So what do we do? How do we work to make a country without candidates like Trump? There is evidence that experiences of difference can help people to humanize those with whom they disagree. Yet there are also bigger problems—economic inequality, racial stratification, cultural marginalization—that are at once symptoms and causes of Trump’s rise. Getting to know someone who doesn’t vote like you won’t solve those either, and neither will being naïve about building bridges as an end in itself. But, again, the civil sphere is not the private sphere: The point isn’t to become friends, but rather to work together toward common ends we identify in conversation. As countless think pieces (and one SNL skit) have pointed out, Trump voters have more in common with people of color than they might at first recognize. A few community meetings won’t get us past centuries of the white working-class’ racial anxiety, but it will be a start.
I know we’re all busy. Yet at least for me, my lack of time is less obvious than it at first appears: I actually don’t need to work so many hours, nor do I need to put so much time into all the various projects of familial and self-cultivation that I think I do.
The last thing I want to be is the annoying activist undergrad that judges everyone for not spending every hour at a protest (not least because I’d mostly be judging myself). Moral and political choices are complicated. Self-care is important. All of that’s true. But part of the reason we don’t get more involved—or at least I don’t—is simply because I’m not good at it and I assume it’s not as much fun as other things I could be doing.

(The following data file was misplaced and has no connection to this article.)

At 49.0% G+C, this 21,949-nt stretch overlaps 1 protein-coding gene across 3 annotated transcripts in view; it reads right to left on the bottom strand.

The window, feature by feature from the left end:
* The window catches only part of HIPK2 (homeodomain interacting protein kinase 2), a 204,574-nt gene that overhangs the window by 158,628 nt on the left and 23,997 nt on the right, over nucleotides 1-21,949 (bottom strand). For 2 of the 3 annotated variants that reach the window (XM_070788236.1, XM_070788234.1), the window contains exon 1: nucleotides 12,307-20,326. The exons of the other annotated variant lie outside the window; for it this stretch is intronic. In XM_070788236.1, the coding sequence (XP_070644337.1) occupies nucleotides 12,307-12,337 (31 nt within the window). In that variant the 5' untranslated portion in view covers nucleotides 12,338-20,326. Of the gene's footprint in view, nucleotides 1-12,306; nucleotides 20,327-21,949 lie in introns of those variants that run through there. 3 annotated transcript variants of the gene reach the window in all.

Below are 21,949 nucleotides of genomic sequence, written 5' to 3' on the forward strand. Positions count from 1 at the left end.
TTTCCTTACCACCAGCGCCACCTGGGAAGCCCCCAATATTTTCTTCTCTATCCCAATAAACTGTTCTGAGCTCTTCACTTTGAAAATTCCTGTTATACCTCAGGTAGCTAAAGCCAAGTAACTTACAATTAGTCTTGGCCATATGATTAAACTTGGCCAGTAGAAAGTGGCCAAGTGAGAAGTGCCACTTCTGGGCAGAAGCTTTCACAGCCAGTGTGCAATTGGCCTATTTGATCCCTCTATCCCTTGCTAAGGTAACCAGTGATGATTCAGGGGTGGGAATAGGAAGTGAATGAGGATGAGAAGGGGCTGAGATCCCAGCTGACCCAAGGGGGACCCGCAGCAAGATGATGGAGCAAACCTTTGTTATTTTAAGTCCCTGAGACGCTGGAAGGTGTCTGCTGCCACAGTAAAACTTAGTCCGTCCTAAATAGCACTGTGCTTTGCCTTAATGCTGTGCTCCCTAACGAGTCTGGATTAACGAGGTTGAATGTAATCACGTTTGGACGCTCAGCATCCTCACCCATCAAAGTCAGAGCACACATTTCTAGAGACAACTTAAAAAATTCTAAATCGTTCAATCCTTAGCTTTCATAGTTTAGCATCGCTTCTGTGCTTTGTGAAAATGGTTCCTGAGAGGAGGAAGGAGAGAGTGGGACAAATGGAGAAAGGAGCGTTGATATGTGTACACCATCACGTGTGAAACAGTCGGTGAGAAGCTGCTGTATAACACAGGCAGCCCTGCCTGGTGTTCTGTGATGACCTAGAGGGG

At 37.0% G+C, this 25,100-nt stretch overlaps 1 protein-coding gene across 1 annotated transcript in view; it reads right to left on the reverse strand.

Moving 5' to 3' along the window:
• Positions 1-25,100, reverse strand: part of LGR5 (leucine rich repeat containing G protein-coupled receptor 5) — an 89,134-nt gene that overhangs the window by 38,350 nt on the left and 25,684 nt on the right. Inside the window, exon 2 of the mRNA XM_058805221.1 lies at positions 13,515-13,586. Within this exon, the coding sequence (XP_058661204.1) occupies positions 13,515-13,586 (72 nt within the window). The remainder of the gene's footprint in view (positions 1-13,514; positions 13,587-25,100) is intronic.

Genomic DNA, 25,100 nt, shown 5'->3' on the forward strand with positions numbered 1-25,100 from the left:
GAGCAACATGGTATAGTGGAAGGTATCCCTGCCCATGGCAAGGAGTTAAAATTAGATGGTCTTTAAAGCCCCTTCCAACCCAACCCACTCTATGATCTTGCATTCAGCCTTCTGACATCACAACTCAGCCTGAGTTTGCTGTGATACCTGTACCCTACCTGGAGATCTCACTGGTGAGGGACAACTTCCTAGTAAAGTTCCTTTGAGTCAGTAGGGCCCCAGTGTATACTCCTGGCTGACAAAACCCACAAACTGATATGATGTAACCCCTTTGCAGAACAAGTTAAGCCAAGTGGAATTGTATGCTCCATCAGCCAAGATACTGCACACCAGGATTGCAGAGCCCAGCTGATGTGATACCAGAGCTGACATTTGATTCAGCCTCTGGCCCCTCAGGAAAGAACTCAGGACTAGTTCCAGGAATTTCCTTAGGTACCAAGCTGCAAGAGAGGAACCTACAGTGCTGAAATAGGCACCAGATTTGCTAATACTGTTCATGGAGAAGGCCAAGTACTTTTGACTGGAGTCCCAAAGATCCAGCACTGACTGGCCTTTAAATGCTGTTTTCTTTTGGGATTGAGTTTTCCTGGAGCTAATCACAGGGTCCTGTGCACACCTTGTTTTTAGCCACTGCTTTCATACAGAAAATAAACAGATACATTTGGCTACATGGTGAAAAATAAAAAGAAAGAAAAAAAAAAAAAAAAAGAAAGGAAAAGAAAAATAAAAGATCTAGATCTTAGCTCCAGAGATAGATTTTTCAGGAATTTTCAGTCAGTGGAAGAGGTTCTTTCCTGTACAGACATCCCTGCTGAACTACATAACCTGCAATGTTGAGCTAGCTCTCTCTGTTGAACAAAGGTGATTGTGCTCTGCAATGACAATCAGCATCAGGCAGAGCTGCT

I recently woke up early on a Saturday. Instead of reading a book or obsessively checking Twitter, I drove to downtown Los Angeles, took a bus to Nevada, and spent several hours registering voters (or rather, trying to register voters) for the Hillary campaign. That first week, I only got one voter, and that was because another volunteer basically just let me take the registration card of a woman he had successfully convinced. It was hot, and I was miserable, and I ate way too many slices of Domino’s Pizza. I met a lot of really great people though, and we all made each other laugh. Even though I felt terrible about wasting everyone’s resources, the Hillary people told me to come back, and so I did. The next week, I registered six. Still not fantastic. But I made some nice friends, and they convinced me to try Budweiser Cheladas, which, you should know, are truly hideous. Certainly not my best self.
But that wasn’t the point.